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  • Only 7days meds, very dangerous. Discharged Saturday, gets pharmacy to request rpt. medication Monday. Letter processed GP surgery Tuesday and rot template amended. Whoops all the medication stopped in hospital has already been reissued. We need a repeat tempalate for medication that is compatible across all IT systems, primary and secondary care, so once changed, in any care setting, it is apparent to all service providers.

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  • Demonstrates nicely what a dynamic exciting specialty this is for all wanna be GPs.
    Do you wish to be considered an idiot for the rest of your career, do wish to go back doing the same jobs you did as a house officer, do you wish to see trivial disease and anything interesting and important give to someone else, do you wish not to be trusted to even request an MRI without a proper doctor seeing your patient first .......become a GP.
    Pathetic.
    I'm willing to bet next week's wages it'll change nothing.

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  • Anonymous | Other doctor28 Jul 2016 9:58pm
    What on earth are you going on about?

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  • I had to do a sick note on a NHS patient who had just had a CABG where the hospital team discharged him on the Friday, told him not to work for 6 weeks (and wrote this in the discharge report) but only signed him off work until the Monday and told him to see me for a further sick note. It will take years for this attitude towards general practice to change. This madness has to stop.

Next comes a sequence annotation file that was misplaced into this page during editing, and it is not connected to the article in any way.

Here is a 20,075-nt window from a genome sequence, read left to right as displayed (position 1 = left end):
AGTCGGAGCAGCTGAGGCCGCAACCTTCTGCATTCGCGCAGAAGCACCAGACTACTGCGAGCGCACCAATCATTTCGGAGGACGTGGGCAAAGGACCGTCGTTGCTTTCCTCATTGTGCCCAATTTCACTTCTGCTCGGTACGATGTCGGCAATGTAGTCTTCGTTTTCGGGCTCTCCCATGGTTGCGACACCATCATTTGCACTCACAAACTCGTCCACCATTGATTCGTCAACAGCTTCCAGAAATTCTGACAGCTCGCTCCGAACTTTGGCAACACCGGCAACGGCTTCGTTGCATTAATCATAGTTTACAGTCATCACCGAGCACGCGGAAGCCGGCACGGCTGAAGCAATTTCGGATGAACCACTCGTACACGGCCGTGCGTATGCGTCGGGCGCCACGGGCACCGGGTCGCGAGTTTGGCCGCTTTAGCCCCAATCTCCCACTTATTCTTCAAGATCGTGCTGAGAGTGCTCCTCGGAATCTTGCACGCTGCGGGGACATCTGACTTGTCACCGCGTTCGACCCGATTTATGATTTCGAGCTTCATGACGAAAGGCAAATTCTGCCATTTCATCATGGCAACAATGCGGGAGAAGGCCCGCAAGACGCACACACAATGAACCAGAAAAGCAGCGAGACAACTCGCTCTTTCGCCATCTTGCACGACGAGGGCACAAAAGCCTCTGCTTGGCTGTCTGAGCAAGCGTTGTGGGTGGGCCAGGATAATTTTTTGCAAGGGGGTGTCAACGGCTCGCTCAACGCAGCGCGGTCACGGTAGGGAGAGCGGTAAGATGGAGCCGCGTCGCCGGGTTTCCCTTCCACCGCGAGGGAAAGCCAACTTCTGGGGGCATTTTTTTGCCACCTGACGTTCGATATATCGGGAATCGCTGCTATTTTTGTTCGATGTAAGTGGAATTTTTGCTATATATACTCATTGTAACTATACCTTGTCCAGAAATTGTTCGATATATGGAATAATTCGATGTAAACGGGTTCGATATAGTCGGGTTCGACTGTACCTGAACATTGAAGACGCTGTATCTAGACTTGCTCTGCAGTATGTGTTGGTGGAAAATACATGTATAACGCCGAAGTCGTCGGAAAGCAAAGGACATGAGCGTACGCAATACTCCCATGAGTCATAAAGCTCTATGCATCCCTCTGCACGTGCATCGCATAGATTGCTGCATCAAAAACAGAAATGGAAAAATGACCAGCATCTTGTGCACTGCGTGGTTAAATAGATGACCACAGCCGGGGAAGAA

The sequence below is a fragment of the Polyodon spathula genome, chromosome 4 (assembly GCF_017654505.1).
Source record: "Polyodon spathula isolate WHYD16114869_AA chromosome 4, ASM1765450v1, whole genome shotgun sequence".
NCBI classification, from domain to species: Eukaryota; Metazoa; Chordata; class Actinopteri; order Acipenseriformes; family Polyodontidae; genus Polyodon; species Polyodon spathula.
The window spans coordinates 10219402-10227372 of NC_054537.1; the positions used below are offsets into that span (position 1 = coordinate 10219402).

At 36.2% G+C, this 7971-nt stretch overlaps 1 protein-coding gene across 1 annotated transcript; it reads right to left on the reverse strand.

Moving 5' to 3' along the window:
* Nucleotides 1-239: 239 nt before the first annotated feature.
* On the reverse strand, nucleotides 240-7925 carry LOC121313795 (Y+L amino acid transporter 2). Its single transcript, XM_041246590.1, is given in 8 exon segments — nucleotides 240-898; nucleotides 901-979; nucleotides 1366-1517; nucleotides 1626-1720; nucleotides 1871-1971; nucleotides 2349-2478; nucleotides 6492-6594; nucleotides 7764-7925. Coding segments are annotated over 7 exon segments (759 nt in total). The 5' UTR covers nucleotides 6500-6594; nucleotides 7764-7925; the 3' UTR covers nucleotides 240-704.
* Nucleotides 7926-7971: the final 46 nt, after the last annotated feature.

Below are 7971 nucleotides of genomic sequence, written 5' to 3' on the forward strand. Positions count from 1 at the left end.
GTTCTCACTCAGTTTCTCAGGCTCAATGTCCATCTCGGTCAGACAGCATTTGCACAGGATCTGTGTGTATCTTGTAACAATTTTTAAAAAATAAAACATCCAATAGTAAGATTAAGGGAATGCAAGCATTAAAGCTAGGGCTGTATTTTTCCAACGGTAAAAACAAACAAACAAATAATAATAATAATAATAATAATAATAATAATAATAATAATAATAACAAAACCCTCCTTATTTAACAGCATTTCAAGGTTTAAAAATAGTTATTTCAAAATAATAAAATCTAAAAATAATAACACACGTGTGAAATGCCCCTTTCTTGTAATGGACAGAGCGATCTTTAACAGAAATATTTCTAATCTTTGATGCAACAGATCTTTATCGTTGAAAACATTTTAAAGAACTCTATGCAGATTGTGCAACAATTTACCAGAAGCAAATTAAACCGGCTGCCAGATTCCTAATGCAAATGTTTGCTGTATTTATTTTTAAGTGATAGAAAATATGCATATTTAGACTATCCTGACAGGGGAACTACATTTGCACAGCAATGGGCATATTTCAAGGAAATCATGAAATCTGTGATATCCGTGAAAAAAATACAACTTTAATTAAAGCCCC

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  • Recently noticed a trend for hospital discharges to say "GP to chase up test result" on one occasion a biopsy result from endoscopy where cancer was possible.
    As hospitals have ever increasing pressure to discharge patients they off load onto GP. It will get worse as Hospital beds are closed to save money.

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  • Reference Dr Cox 28/7/16 11.36pm. It is surely not the responsibility of the GP to 'chase up test result' requested by secondary care. That responsibility must rest with the professional that requested the investigation. In similar circumstances, I have written to Clinical Directors in secondary care who, in fairness, recognise their responsibilities and have subsequently directed the juniors in their team appropriately. I would suggest that all my colleagues in general practice adopt a similar uniform and consistent stance. Slowly the message will sink in:- ask for an investigation and be prepared to accept the responsibility and accountability for sorting out the result. Perhaps our colleagues in the medical indemnity business might wish to comment?